Beneficial mutation #3: Malaria resistance

The classic example of evolutionary change in humans is the hemoglobin mutation named HbS that makes red blood cells take on a curved, sickle-like shape. With one copy, it confers resistance to malaria, but with two copies, it causes the illness of sickle-cell anemia. This is not about that mutation.

As reported in 2001 (see also), Italian researchers studying the population of the African country of Burkina Faso found a protective effect associated with a different variant of hemoglobin, named HbC. People with just one copy of this gene are 29% less likely to get malaria, while people with two copies enjoy a 93% reduction in risk. And this gene variant causes, at worst, a mild anemia, nowhere near as debilitating as sickle-cell disease.

Beneficial mutation #4: Tetrachromatic vision

Most mammals have poor color vision because they have only two kinds of cones, the retinal cells that discriminate different colors of light. Humans, like other primates, have three kinds, the legacy of a past where good color vision for finding ripe, brightly colored fruit was a survival advantage.

The gene for one kind of cone, which responds most strongly to blue, is found on chromosome 7. The two other kinds, which are sensitive to red and green, are both on the X chromosome. Since men have only one X, a mutation which disables either the red or the green gene will produce red-green colorblindness, while women have a backup copy. This explains why this is almost exclusively a male condition.

But here's a question: What happens if a mutation to the red or the green gene, rather than disabling it, shifts the range of colors to which it responds? (The red and green genes arose in just this way, from duplication and divergence of a single ancestral cone gene.)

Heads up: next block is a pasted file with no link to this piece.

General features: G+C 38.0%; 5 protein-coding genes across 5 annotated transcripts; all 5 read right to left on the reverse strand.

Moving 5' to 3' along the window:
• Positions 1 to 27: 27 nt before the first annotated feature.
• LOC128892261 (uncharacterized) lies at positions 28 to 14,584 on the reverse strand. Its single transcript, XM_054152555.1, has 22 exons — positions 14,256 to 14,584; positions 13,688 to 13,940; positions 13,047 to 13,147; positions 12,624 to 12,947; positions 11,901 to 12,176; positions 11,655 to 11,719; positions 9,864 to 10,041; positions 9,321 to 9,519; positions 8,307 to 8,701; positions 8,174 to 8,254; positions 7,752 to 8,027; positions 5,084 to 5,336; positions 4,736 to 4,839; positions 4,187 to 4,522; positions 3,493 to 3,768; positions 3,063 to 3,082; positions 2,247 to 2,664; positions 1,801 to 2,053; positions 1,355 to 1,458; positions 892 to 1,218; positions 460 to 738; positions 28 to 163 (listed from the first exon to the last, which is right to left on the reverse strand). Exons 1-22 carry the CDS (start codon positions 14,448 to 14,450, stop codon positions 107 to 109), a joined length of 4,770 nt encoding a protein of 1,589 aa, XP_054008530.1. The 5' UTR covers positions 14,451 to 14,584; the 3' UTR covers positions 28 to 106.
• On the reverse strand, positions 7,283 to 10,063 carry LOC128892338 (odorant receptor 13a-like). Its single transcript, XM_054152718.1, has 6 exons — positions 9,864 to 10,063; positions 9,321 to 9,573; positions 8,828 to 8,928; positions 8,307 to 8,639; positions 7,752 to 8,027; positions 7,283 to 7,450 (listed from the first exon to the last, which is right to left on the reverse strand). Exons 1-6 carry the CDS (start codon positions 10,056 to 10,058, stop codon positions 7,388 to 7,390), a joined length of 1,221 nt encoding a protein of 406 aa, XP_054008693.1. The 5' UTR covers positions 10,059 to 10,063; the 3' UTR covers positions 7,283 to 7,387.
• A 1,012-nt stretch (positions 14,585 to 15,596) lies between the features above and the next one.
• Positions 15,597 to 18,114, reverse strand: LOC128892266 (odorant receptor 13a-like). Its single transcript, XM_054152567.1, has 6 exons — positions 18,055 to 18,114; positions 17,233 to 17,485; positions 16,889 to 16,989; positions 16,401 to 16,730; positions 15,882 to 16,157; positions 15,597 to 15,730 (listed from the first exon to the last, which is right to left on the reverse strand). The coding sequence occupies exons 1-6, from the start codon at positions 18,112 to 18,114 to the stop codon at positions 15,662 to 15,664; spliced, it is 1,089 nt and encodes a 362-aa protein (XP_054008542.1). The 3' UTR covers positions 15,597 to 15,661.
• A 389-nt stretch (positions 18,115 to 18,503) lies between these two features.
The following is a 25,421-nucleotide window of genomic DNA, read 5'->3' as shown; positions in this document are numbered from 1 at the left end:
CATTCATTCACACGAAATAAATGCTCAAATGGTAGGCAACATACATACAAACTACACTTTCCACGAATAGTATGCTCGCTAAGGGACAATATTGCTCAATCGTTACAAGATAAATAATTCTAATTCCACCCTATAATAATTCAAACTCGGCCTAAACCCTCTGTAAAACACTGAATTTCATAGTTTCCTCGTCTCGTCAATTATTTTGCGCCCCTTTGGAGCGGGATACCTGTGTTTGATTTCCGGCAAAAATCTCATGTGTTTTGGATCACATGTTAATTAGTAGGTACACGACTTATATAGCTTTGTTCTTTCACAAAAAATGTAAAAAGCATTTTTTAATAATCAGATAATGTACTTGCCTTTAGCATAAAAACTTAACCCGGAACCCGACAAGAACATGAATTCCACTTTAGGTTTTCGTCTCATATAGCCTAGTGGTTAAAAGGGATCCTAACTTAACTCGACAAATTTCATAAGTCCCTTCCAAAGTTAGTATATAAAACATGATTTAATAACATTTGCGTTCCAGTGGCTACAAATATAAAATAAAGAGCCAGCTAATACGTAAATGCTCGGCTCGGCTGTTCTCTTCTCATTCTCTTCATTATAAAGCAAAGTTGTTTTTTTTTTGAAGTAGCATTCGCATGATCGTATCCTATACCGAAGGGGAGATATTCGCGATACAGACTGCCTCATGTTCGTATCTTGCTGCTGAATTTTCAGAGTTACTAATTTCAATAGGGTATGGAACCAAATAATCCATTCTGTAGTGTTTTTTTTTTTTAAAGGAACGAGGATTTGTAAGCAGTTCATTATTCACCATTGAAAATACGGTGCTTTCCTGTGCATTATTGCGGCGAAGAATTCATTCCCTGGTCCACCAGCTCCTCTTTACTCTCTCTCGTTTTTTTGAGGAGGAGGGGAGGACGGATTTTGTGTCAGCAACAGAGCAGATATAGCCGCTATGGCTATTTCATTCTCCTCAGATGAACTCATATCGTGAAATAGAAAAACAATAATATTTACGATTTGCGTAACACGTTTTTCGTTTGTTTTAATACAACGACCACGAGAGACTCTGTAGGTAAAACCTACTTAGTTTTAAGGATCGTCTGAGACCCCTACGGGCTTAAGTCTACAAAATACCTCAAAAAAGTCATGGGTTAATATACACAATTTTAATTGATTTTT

To a man, this would make no real difference. He'd still have three color receptors, just a different set than the rest of us. But if this happened to one of a woman's cone genes, she'd have the blue, the red and the green on one X chromosome, and a mutated fourth one on the other... which means she'd have four different color receptors. She would be, like birds and turtles, a natural "tetrachromat", theoretically capable of discriminating shades of color the rest of us can't tell apart. (Does this mean she'd see brand-new colors the rest of us could never experience? That's an open question.)

And we have evidence that just this has happened on rare occasions. In one study of color discrimination, at least one woman showed exactly the results we would expect from a true tetrachromat.


Image courtesy of iStock

This is what aliens would 'hear' if they flew by Earth

A Mercury-bound spacecraft's noisy flyby of our home planet.

Image source: sdecoret on Shutterstock/ESA/Big Think
Surprising Science
  • There is no sound in space, but if there was, this is what it might sound like passing by Earth.
  • A spacecraft bound for Mercury recorded data while swinging around our planet, and that data was converted into sound.
  • Yes, in space no one can hear you scream, but this is still some chill stuff.

First off, let's be clear what we mean by "hear" here. (Here, here!)

Sound, as we know it, requires air. What our ears capture is actually oscillating waves of fluctuating air pressure. Cilia, fibers in our ears, respond to these fluctuations by firing off corresponding clusters of tones at different pitches to our brains. This is what we perceive as sound.